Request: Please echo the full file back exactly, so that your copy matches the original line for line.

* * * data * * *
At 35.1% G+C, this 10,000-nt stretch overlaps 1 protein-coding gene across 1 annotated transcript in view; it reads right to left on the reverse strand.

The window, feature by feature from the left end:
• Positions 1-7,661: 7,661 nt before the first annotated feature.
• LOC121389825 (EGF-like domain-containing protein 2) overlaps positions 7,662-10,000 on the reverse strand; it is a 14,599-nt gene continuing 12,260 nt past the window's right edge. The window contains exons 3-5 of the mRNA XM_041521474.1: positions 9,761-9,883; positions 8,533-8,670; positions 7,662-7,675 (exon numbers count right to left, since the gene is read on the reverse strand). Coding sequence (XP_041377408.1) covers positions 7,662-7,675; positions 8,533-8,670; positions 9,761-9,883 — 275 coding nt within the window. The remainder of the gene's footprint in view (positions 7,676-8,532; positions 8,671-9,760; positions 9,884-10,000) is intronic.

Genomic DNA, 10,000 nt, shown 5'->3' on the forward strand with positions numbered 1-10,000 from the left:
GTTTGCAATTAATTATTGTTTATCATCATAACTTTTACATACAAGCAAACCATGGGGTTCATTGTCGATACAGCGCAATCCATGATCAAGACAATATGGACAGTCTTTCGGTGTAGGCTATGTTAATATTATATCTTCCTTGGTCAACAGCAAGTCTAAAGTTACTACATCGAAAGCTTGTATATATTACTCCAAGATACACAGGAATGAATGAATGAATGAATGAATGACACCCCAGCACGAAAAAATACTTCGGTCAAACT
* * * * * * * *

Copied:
At 35.1% G+C, this 10,000-nt stretch overlaps 1 protein-coding gene across 1 annotated transcript in view; it reads right to left on the reverse strand.

The window, feature by feature from the left end:
• Positions 1-7,661: 7,661 nt before the first annotated feature.
• LOC121389825 (EGF-like domain-containing protein 2) overlaps positions 7,662-10,000 on the reverse strand; it is a 14,599-nt gene continuing 12,260 nt past the window's right edge. The window contains exons 3-5 of the mRNA XM_041521474.1: positions 9,761-9,883; positions 8,533-8,670; positions 7,662-7,675 (exon numbers count right to left, since the gene is read on the reverse strand). Coding sequence (XP_041377408.1) covers positions 7,662-7,675; positions 8,533-8,670; positions 9,761-9,883 — 275 coding nt within the window. The remainder of the gene's footprint in view (positions 7,676-8,532; positions 8,671-9,760; positions 9,884-10,000) is intronic.

Genomic DNA, 10,000 nt, shown 5'->3' on the forward strand with positions numbered 1-10,000 from the left:
GTTTGCAATTAATTATTGTTTATCATCATAACTTTTACATACAAGCAAACCATGGGGTTCATTGTCGATACAGCGCAATCCATGATCAAGACAATATGGACAGTCTTTCGGTGTAGGCTATGTTAATATTATATCTTCCTTGGTCAACAGCAAGTCTAAAGTTACTACATCGAAAGCTTGTATATATTACTCCAAGATACACAGGAATGAATGAATGAATGAATGAATGACACCCCAGCACGAAAAAATACTTCGGTCAAACT